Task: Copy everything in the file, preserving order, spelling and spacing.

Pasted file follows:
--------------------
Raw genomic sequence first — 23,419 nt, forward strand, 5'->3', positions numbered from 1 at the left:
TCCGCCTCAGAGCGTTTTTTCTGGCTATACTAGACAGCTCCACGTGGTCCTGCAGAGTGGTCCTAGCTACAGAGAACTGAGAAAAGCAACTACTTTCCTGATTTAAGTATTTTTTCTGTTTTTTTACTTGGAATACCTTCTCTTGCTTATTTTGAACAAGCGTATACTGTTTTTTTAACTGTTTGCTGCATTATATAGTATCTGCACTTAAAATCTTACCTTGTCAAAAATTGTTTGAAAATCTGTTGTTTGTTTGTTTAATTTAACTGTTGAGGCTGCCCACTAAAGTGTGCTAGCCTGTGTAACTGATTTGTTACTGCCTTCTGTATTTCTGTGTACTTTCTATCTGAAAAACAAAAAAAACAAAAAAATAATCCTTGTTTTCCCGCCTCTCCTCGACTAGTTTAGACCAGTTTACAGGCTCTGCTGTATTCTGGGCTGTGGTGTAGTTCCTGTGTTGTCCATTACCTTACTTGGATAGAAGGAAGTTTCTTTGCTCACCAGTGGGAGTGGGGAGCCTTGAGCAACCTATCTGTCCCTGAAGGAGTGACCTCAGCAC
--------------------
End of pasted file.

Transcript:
Raw genomic sequence first — 23,419 nt, forward strand, 5'->3', positions numbered from 1 at the left:
TCCGCCTCAGAGCGTTTTTTCTGGCTATACTAGACAGCTCCACGTGGTCCTGCAGAGTGGTCCTAGCTACAGAGAACTGAGAAAAGCAACTACTTTCCTGATTTAAGTATTTTTTCTGTTTTTTTACTTGGAATACCTTCTCTTGCTTATTTTGAACAAGCGTATACTGTTTTTTTAACTGTTTGCTGCATTATATAGTATCTGCACTTAAAATCTTACCTTGTCAAAAATTGTTTGAAAATCTGTTGTTTGTTTGTTTAATTTAACTGTTGAGGCTGCCCACTAAAGTGTGCTAGCCTGTGTAACTGATTTGTTACTGCCTTCTGTATTTCTGTGTACTTTCTATCTGAAAAACAAAAAAAACAAAAAAATAATCCTTGTTTTCCCGCCTCTCCTCGACTAGTTTAGACCAGTTTACAGGCTCTGCTGTATTCTGGGCTGTGGTGTAGTTCCTGTGTTGTCCATTACCTTACTTGGATAGAAGGAAGTTTCTTTGCTCACCAGTGGGAGTGGGGAGCCTTGAGCAACCTATCTGTCCCTGAAGGAGTGACCTCAGCAC